It is well established that MARAD does not publish the forms of its Title XI documents for review under the Administrative Procedure Act. MARAD's forms are traditionally provided to shipowning companies and to attorneys who practice ship finance law. Copies of the documents are on the agency's Web site, http://www.marad.dot.gov. A copy of the Depository Agreement, modified to reflect the provisions of Section 1109, is already publicly available and has been used in recent transactions, although it is not yet on the agency's Web site. Commenters may provide the agency with their views on these agreements at any time. Moreover, these documents are negotiated on a case-by-case basis to the extent warranted by the particularities of each transaction and the questions that are raised concerning the agency's policies by the parties to a closing. Accordingly, there is no reason for MARAD to postpone the effective date of this rule.
With respect to the commenter's second specific concern, that the NPRM does not address the payment of interest on cash balances of the deposit fund, we direct the commenter to the provisions of 46 CFR 298.33(c), (d) and (e) of the agency's regulations, which provisions will apply to the deposit fund, upon adoption of the final rule, and which adequately address the commenter's concerns. These issues are also addressed by Sections 5.04, 5.05, and 5.06 of the General Provisions of the Security Agreement and Section 2 of the Depository Agreement. As to the commenter's third point, neither MARAD's regulations nor its agreements have extended retention and offset to pre-default circumstances. The pertinent regulations and documentation state that the right arises upon the occurrence of an obligor's default.
With one addition, the rule will be adopted in the form proposed. The NPRM deleted the reference to Construction Fund in 46 CFR 298.33(b)(2)(i), but inadvertently neglected to delete § 298.34, entitled Construction Fund. Hence, the final rule will abolish the provisions of § 298.34 and substitute the words “Removed and Reserved.”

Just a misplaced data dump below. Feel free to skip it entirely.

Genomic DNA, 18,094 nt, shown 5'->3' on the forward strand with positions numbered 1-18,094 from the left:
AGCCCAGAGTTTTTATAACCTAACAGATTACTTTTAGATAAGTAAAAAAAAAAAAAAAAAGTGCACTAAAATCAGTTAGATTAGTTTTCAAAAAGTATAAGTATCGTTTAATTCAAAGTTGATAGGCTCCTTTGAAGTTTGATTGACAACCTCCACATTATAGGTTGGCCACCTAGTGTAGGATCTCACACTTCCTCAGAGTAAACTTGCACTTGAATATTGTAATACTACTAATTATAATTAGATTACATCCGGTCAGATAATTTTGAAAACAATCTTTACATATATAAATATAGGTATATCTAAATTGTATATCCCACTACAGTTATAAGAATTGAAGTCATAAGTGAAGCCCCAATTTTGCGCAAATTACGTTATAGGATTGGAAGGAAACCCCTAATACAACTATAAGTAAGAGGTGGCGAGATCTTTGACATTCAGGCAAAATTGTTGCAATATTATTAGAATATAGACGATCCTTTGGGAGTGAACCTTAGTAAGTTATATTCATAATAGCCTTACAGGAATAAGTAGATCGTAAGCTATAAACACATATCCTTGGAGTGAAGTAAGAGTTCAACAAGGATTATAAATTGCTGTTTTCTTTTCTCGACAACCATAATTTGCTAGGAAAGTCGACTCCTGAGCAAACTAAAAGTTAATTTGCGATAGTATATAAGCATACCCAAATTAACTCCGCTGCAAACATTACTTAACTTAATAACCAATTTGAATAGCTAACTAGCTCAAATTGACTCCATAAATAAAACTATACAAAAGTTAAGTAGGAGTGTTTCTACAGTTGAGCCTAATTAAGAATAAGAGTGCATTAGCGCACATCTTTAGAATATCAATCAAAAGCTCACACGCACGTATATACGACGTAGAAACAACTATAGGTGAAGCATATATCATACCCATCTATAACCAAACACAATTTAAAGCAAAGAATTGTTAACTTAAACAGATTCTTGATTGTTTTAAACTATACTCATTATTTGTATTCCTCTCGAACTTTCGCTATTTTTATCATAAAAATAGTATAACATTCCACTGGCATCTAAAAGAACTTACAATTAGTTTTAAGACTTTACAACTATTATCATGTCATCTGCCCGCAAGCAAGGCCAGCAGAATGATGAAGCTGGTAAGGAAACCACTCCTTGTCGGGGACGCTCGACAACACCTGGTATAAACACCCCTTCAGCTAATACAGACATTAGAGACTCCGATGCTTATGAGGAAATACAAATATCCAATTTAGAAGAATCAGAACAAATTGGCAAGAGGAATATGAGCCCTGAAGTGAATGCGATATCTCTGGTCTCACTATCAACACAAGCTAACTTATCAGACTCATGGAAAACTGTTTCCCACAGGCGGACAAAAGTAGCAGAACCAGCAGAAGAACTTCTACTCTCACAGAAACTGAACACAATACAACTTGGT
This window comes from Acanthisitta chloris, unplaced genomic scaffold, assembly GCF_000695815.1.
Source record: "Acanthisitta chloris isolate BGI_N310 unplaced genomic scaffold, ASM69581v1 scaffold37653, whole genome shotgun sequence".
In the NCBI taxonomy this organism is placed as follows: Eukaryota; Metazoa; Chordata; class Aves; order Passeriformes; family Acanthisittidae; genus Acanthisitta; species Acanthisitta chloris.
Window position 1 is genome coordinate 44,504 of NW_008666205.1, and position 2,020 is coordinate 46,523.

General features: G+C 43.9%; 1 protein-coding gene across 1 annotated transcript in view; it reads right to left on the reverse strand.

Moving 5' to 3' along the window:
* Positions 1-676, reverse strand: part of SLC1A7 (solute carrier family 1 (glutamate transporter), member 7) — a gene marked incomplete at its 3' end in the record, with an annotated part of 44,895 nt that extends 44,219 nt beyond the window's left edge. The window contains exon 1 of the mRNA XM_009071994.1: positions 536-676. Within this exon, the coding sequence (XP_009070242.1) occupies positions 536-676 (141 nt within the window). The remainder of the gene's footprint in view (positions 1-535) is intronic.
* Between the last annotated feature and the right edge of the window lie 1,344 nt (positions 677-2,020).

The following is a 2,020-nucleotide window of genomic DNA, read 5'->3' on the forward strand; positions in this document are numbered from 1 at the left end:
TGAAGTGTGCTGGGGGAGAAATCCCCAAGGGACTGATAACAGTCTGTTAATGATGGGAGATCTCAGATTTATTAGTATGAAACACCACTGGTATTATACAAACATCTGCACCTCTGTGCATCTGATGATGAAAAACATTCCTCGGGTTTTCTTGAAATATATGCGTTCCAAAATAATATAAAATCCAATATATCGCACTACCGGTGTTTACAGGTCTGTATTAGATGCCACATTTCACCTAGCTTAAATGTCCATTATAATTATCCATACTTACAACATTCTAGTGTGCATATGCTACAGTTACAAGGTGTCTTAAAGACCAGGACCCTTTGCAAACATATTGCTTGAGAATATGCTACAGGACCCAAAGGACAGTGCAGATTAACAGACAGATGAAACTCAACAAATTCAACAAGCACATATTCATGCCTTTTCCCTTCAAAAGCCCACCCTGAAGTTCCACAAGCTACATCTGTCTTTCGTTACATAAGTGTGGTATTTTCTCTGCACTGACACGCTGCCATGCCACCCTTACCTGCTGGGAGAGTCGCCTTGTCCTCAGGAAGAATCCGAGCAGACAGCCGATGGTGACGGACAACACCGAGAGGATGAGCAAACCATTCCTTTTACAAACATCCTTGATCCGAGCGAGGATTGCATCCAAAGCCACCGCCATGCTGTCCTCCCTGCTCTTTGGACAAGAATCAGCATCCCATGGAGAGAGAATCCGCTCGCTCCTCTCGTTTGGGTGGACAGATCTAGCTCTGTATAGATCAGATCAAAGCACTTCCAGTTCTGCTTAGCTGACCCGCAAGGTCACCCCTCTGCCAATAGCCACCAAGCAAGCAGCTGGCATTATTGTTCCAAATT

Rulemaking Analyses and Notices
Executive Order 12866 and DOT Regulatory Policies and Procedures
We have reviewed this final rule under Executive Order 12866 and have determined that it is not a significant regulatory action under section 3(f). It is also not significant under DOT Regulatory Policies and Procedures (44 FR 11034; February 26, 1979). Due to the limited economic impact of this final rule, no further analysis is necessary. This final rule is intended only to change the location of the Secretary's collateral, previously deposited in commercial banks to an account held at the Treasury. The intended effect is to encourage the construction of ships in U.S. shipyards both for the domestic and the Eligible Export Vessel programs and the modernization and improvement of U.S. general shipyard facilities by improving Title XI program administration.
Regulatory Flexibility Act
The Regulatory Flexibility Act (5 U.S.C. 601 et seq.) requires MARAD to determine whether this final rule will have a significant economic impact on a substantial number of small entities. Although a substantial number of Title XI applicants may meet the United States Small Business Administration's criteria for small entity, this final rule will not have a significant economic impact because it merely authorizes a change in the location of the Secretary's collateral, previously deposited in commercial banks, which charge depository fees, to an account held at the Treasury. Section 1279b of 46 App. U.S.C. authorizes the deposit of these funds. By changing the location of the account to the Treasury, this final rule will eliminate depository fees. We do not believe that this final rule will have a significant economic impact on a substantial number of small entities.